Oscar is thinking about what he wants to do in the future. The 30 year old says, “My goal is to work in mental health for the NHS because I like working with autistic and dyslexic people and knowing I’m trying to do something to make things easier for them.”
It’s great to hear about his ambition, particularly as he has dyslexia and struggles with reading and writing.
A year ago, the team was brought together by Autism Hounslow, which tackles isolation and makes sure people with and without learning disabilities can take part in leisure activities and find work opportunities.
Now the Lions train every Monday night and for Oscar and his team-mate Jordan Duncan, 29, being part of a football team has given them a voice, a chance to learn new skills and the opportunity to form close friendships.
“We all have good days and bad days, but no matter what’s happening I try to come to training and I encourage the team to come and have fun,” says Oscar.
“It makes me proud, because it shows you can achieve if you put your mind to it. People might say: ‘You can’t do that, you’re dyslexic,’ but it’s about proving them wrong.”
And he certainly does prove people wrong. Oscar is the man who came up with the team name and also designed their logo and kit.
So why did he choose to call Autism Hounslow’s football squad the Lions? “Because Lions roar,” he says. “And we want a voice in this world. We might have our problems, but we can speak for ourselves.”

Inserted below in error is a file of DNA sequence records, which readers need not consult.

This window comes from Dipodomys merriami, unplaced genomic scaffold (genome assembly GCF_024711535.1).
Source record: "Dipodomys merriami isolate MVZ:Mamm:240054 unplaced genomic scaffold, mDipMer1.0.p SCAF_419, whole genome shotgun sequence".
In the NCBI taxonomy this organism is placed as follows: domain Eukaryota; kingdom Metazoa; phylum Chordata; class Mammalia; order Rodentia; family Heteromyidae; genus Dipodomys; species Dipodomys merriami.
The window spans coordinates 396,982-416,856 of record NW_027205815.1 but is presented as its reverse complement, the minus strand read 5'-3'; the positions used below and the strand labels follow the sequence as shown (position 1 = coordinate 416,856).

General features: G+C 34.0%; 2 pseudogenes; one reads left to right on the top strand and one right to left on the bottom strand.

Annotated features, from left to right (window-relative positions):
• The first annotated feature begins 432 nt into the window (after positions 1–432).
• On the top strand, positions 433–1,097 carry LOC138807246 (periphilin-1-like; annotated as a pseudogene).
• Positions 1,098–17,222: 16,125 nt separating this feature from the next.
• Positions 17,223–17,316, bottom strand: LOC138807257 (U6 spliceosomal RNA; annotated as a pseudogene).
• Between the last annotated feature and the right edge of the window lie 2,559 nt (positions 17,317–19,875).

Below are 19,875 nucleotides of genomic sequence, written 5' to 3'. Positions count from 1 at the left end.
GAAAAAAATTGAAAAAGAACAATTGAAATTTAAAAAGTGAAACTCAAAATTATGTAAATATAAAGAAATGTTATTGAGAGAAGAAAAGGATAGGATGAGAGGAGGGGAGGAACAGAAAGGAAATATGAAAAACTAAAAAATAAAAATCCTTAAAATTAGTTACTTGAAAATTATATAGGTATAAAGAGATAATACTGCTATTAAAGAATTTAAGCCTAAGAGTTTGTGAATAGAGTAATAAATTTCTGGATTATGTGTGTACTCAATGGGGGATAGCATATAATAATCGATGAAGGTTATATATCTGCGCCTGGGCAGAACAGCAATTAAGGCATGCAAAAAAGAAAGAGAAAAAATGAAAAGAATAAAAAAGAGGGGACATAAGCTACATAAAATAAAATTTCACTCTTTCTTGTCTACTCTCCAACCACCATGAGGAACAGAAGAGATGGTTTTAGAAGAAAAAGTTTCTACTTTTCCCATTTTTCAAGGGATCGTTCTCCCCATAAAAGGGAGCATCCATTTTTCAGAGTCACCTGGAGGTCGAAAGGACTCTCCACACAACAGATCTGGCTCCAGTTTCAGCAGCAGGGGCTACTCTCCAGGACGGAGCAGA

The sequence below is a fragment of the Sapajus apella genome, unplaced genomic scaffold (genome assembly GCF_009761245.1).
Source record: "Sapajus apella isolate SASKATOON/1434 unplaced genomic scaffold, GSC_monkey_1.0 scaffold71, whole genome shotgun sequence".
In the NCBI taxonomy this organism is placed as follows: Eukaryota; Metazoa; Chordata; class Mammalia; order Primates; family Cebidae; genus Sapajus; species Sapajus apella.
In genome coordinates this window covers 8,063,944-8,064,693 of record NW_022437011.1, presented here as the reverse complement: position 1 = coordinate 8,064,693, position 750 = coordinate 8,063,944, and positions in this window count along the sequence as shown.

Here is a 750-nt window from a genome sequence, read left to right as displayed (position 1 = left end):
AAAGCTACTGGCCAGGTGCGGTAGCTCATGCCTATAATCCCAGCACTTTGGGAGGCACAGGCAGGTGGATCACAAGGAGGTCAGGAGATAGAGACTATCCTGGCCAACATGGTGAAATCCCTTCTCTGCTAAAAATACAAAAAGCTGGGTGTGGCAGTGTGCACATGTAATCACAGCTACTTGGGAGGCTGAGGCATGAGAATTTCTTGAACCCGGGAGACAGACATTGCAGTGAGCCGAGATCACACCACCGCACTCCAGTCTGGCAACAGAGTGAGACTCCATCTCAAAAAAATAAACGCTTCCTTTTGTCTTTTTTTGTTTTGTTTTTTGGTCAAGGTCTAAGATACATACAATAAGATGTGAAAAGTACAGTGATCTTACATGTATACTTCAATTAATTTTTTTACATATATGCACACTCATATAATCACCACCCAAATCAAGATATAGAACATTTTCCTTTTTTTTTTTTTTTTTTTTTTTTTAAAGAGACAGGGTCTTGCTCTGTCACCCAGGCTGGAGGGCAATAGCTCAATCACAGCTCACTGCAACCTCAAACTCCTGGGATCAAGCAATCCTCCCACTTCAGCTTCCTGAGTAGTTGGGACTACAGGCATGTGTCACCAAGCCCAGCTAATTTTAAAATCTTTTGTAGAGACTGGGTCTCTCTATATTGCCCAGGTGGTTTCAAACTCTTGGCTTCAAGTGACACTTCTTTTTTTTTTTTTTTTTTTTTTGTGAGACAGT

Their dedication is paying off as their trophy cabinet is already filling up after just a year together.
Each player has a different skill to offer and being part of the Hounslow Lions has seen them grow.
“We’re one big happy family; we take care of each other,” says Jordan.
“I used to be really shy and I didn’t know how to express myself. Being a Lion has given me more confidence. I’ve made new friends and it’s helped me understand other people’s disabilities. Now I’m about to start a music course.”
He adds, “If Hounslow Lions wasn’t around, we would be bored at home. This team is helping us step out into the world and say: ‘I can do this’.
"I’ve made friends in the team and now I see how to cope with different challenges. We may not be the best players, but we stick at what we do and stay strong. Win or lose, none of that matters as long as we stick together.”
Thanks to funds raised through The Health Lottery, the Hounslow Lions have all the equipment they need to train.
“Support from money raised through The Health Lottery is showing belief by investing in our community long-term,” says the club’s mentor David Roughan, 43.
“Everything we have has come from that little pot of gold that funds us. Football can be an expensive sport, so this funding is vital.
“Where we used to play in a dark car park, now we can afford to train on a floodlit pitch. These guys deserve the right kit so they feel professional. They all have neurodiversity on their side and they all have qualities every football team needs.”
Hounslow Lions Factfile
Founded by Autism Hounslow
Tackling isolation with weekly football training sessions and social events
Grant of £16,950 for a two-year project from money raised through Health Lottery London West